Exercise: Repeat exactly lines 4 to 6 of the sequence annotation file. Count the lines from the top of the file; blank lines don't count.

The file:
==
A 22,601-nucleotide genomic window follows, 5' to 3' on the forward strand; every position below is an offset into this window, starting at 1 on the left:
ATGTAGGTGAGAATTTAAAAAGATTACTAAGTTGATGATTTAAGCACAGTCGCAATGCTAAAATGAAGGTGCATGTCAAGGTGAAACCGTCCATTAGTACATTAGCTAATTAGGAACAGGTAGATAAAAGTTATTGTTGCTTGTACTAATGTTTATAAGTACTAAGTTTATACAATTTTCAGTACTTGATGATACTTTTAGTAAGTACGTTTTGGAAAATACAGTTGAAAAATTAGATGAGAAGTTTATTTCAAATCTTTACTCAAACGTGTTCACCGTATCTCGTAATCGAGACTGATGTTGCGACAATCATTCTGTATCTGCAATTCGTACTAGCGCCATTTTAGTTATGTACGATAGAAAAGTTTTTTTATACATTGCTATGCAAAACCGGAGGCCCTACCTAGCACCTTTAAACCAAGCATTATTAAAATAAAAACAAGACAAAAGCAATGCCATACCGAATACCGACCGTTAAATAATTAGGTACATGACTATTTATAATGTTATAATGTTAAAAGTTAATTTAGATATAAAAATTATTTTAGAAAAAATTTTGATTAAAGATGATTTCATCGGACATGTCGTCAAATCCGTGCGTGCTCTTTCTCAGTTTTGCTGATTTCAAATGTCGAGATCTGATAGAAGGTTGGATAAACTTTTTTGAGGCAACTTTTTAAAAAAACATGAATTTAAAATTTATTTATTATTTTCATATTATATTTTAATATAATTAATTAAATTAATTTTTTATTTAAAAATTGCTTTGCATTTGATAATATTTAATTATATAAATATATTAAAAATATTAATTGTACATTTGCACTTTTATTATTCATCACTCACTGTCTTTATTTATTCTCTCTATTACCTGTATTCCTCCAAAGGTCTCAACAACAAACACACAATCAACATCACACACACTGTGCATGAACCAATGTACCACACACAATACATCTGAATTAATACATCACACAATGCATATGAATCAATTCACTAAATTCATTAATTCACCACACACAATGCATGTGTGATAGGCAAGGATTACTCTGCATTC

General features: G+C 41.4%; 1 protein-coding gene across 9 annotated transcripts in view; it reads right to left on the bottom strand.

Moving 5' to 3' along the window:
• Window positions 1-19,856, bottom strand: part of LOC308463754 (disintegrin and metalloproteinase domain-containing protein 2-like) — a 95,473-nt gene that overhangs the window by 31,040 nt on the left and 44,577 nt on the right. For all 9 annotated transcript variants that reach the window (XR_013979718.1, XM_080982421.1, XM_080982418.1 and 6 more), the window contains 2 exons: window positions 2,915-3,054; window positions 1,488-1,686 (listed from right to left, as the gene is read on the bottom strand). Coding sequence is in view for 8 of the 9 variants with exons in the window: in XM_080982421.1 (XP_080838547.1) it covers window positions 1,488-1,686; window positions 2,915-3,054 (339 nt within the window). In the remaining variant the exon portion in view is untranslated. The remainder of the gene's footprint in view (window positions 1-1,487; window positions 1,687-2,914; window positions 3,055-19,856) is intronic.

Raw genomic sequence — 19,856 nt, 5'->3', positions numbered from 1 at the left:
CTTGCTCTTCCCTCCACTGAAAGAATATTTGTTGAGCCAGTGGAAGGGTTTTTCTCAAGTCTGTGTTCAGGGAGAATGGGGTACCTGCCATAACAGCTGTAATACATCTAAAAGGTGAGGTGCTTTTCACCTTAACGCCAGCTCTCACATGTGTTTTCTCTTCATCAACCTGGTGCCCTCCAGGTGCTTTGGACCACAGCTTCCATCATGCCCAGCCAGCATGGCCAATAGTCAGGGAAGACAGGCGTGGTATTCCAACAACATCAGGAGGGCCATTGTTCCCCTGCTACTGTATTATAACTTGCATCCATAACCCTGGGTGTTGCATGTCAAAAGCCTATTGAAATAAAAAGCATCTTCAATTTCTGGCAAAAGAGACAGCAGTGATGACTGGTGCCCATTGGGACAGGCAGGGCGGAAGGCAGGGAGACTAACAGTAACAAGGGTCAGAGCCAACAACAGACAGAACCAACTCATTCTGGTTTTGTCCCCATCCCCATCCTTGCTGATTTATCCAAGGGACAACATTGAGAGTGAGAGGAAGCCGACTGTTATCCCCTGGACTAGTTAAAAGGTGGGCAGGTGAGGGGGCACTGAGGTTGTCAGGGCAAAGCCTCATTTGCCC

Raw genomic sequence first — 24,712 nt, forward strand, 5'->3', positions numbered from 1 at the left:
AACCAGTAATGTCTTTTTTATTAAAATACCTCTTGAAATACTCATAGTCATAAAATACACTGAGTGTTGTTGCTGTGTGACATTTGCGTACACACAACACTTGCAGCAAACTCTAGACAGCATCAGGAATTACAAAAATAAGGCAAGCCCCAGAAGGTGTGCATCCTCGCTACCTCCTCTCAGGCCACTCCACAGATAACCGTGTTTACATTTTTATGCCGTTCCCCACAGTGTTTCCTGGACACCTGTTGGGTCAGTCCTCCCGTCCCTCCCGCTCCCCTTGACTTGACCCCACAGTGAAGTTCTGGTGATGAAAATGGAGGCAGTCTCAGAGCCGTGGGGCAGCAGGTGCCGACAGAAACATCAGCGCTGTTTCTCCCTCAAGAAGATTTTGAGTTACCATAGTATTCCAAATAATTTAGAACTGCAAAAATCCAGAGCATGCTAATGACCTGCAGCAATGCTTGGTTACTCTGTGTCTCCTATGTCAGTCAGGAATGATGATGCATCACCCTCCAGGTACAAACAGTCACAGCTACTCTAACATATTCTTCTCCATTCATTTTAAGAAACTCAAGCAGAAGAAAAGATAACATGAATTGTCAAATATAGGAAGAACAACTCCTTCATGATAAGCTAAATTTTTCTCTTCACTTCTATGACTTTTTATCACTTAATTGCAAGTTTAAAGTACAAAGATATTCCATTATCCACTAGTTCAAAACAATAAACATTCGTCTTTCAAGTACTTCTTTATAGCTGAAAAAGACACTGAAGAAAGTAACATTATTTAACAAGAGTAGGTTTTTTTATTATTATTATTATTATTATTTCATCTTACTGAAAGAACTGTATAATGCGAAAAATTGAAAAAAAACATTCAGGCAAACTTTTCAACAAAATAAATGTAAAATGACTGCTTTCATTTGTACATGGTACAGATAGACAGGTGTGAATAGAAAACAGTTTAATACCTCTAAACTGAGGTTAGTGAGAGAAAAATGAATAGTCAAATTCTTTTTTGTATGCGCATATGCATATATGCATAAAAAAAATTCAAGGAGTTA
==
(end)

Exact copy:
Moving 5' to 3' along the window:
• Window positions 1-19,856, bottom strand: part of LOC308463754 (disintegrin and metalloproteinase domain-containing protein 2-like) — a 95,473-nt gene that overhangs the window by 31,040 nt on the left and 44,577 nt on the right. For all 9 annotated transcript variants that reach the window (XR_013979718.1, XM_080982421.1, XM_080982418.1 and 6 more), the window contains 2 exons: window positions 2,915-3,054; window positions 1,488-1,686 (listed from right to left, as the gene is read on the bottom strand). Coding sequence is in view for 8 of the 9 variants with exons in the window: in XM_080982421.1 (XP_080838547.1) it covers window positions 1,488-1,686; window positions 2,915-3,054 (339 nt within the window). In the remaining variant the exon portion in view is untranslated. The remainder of the gene's footprint in view (window positions 1-1,487; window positions 1,687-2,914; window positions 3,055-19,856) is intronic.

Raw genomic sequence — 19,856 nt, 5'->3', positions numbered from 1 at the left: